The council Wednesday passed a resolution backing HB 3260. It would require the Oregon Health Authority to conduct a study of different health care financing schemes. The options to be studied would be a single-payer system like that in Canada, another allowing people to choose between private insurance and a publicly funded plan, a third that fully carries out the federal Affordable Care Act (Obamacare), and a publicly funded system paid for with a sales tax.
The Health Authority estimates that based on comparable work in New York state, the study would cost about $600,000, and the bill says it would be done only if donations or grants pay for it. My question: If New York already did it, why spend the money? Why not just read their report? And why push for this bill?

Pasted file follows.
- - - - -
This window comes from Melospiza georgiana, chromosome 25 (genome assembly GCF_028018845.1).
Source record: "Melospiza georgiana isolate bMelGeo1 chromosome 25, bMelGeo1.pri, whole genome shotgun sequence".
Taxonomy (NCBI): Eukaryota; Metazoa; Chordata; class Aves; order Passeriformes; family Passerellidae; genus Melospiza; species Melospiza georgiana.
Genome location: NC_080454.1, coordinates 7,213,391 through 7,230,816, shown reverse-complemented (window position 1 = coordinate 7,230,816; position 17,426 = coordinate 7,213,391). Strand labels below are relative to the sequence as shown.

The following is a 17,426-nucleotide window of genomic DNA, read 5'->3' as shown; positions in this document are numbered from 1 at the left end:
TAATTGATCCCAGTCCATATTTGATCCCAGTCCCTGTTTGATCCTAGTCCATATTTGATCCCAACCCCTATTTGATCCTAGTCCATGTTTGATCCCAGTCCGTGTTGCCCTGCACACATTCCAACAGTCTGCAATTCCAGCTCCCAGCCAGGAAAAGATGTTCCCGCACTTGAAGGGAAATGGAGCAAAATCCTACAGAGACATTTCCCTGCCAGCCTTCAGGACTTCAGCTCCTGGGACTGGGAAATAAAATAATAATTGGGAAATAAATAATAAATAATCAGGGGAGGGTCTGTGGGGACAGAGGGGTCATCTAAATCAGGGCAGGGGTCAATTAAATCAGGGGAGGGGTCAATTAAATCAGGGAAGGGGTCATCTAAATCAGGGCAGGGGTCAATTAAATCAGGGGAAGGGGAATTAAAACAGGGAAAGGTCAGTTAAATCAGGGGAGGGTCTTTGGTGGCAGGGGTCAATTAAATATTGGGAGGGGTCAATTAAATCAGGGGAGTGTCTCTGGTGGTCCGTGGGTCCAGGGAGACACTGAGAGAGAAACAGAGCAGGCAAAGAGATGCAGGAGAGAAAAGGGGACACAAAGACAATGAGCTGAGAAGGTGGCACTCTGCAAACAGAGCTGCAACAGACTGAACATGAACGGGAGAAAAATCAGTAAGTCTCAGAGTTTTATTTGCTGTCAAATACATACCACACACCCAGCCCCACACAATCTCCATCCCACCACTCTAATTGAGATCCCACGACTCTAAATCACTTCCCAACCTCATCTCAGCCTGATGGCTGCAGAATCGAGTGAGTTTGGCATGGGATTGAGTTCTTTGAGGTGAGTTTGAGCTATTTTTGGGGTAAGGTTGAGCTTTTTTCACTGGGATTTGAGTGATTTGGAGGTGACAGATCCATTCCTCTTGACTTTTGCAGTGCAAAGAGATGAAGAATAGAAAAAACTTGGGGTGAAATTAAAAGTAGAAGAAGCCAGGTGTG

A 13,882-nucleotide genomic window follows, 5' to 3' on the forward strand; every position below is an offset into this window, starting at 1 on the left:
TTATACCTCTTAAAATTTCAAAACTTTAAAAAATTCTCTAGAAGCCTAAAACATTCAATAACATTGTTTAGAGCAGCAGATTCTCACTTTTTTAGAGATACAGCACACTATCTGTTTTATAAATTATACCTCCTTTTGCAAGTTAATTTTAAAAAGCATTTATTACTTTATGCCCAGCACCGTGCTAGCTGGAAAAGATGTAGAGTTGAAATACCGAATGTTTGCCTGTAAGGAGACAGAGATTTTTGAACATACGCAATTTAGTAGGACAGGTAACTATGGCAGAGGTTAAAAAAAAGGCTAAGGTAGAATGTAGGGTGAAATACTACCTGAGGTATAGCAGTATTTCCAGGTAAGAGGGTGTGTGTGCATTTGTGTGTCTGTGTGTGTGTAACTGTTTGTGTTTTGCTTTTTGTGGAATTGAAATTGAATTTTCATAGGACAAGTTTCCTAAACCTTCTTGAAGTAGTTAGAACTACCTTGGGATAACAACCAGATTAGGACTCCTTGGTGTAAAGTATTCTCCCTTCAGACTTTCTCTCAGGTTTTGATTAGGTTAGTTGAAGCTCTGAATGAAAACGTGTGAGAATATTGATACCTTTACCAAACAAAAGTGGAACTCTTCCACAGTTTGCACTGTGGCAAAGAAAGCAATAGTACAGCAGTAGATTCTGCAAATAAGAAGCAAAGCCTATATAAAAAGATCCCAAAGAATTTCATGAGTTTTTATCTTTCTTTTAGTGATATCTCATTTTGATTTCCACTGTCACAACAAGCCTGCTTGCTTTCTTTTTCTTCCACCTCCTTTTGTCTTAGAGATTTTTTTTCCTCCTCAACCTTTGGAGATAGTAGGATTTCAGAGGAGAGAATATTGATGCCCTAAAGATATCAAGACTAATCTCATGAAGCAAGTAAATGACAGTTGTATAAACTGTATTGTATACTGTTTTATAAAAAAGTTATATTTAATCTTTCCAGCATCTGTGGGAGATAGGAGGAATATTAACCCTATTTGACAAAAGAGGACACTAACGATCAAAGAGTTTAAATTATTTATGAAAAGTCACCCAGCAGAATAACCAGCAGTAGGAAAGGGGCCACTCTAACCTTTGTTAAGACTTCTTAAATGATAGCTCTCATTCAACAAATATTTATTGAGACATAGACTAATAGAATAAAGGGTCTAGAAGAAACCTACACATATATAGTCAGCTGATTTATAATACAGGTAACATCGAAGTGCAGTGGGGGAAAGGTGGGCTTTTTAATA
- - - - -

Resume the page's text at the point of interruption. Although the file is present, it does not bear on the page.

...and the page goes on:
There's a reason the bill has been hung up in the Ways and Means Committee. There is opposition to it. It is clearly aimed at laying the groundwork for a Canadian-style, publicly funded insurance scheme, perhaps with a sales tax to back it up. Is that what the city council in Albany wants? I doubt it, but if not, the council should have refrained from expressing its support. (hh)